Scientists’ work with elements at the atomic level continues to yield promising concrete admixtures whose impact might one day approach that of polycarboxylate superplasticizers. As Concrete Products has observed in reports on Zenyatta Ventures Ltd. and EdenCrete Industries this past year, nanotechnology has led to identification and processing of concrete market-ready graphene, a single atom-thick layer of pure carbon derived from mineral or synthetic graphite.
Among newer companies formulating concrete admixtures through nanotechnology is Australia-based NanoGraphene Inc., whose material imparts crack resistance plus improved strength and ductility in finished slabs or structures. Company officials describe graphene as a “allotrope of carbon … strong, flexible and a good conductor of electricity … 200 times stronger than steel.” The latter property makes graphene admixtures ideal for concrete structures requiring very high tensile strength and superior mechanical properties.
NanoGraphene arrives in concrete following EdenCrete Industries and Zenyatta Ventures, each armed with technology capable of tapping carbon atoms’ potential to improve the properties of cast-in-place or precast concrete. Littleton, Colo.-based EdenCrete, the North American subsidiary of Eden Innovations Ltd., Australia, offers a namesake liquid admixture dosed at up to 4 gal./yd. and bearing quintillions (one million trillion) of carbon fiber-like tubes, or carbon nanotubes.
Eden Innovations scientists present carbon nanotubes as cylindrical structures comprising bundles of graphene having single-atom wall thickness. By bonding to hydrating cement particles, the 99.5 percent (or higher) pure carbon structures create millions of strong, flexible bridges throughout a concrete matrix, while also improving cement paste–aggregate bonds. Neutral and non-reactive, the EdenCrete agent can be used with standard chemical admixtures, and does not hamper mix workability and finishability. Compared to a plain or conventionally reinforced slab or structure, EdenCrete concrete exhibits lower permeability, up to 54 percent as measured by bulk electrical resistivity; greater resistance to shrinkage, 39 percent less in ASTM C157 results; increased flexural, tensile and compressive strengths, 32 percent, 46 percent and 41 percent, respectively, higher in ASTM C78, C496 and C39 results; and, increased abrasion resistance, 59 percent greater in ASTM C779 results.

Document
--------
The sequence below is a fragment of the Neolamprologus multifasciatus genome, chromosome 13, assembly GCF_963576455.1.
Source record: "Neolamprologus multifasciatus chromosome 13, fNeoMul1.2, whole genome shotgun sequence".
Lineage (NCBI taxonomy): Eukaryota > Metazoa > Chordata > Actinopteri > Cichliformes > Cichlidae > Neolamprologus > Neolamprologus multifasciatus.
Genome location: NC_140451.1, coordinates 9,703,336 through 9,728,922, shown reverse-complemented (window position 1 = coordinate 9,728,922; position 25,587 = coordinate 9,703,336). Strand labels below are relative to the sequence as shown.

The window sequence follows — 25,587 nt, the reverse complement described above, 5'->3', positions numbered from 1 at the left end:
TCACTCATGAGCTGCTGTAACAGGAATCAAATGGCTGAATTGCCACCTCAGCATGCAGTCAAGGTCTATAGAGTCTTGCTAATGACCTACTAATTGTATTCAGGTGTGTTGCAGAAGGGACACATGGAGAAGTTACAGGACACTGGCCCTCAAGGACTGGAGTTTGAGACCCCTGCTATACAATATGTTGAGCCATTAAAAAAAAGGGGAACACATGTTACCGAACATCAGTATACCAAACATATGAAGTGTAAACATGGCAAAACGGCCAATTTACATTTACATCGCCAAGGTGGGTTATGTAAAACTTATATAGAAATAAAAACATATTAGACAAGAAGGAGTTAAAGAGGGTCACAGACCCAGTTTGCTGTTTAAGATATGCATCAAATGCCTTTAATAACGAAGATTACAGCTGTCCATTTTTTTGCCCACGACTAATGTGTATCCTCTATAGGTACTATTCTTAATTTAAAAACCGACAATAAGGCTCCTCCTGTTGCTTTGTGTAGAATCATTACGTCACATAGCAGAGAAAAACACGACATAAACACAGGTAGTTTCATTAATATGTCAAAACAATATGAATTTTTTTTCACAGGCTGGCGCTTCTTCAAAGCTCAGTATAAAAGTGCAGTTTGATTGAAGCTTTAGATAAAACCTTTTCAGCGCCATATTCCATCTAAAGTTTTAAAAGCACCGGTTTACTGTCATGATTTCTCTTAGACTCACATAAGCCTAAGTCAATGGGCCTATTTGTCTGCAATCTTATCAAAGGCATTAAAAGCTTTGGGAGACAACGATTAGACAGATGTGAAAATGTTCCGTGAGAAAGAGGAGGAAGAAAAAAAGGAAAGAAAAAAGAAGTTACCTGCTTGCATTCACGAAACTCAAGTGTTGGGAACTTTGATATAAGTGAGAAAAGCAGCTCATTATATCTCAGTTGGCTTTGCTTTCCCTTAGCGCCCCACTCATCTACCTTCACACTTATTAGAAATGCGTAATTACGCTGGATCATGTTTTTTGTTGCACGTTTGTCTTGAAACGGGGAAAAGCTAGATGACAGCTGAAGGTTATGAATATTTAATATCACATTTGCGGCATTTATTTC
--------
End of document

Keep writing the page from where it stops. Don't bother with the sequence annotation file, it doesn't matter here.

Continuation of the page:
EdenCrete Industries generates its signature product through Pyrolysis, a proprietary process separating the carbon and hydrogen of methane (CH4). By contrast, Zenyatta Ventures is developing a graphene admixture derived from volcanic graphite mined at the Albany deposit near its Thunder Bay, Ontario, headquarters. The company has aligned with Larisplast Ltd. of Israel for a second phase of graphene testing toward a commercial product. From there, an agreement between the companies could spawn a partnership to market a specialized admixture product globally.
Working with Ben-Gurion University of the Negev, Larisplast has converted graphite from Ontario to a graphene admixture with an eye to testing it for a variety of quality control factors and mixture dispersion properties, plus short- and long-term strength development. Concurrent with the Lariplast partnership, Zenyatta Ventures has formed a subsidiary, ZEN-tech Materials Ltd., to focus on development and commercialization activities of graphene applications, plus intellectual property allocation and worldwide technology licensing. ZEN-tech will capture value and advance graphene application development separate from the mineral development business. Zenyatta will focus on advancing the Albany deposit towards commercializing its brand of highly crystalline, purified graphite.
Foreshadowing how ZEN-tech, Larisplast, EdenCrete and its other nanotech peers might impact concrete—along with other engineering, industrial and consumer applications—NanoGraphene boldly observes, “The Age of Plastic is coming to an end before our eyes, giving way to the Graphene Age and its superior technologies.” Early commercial applications and laboratory testing suggest the concrete industry is fertile ground for individual carbon atoms.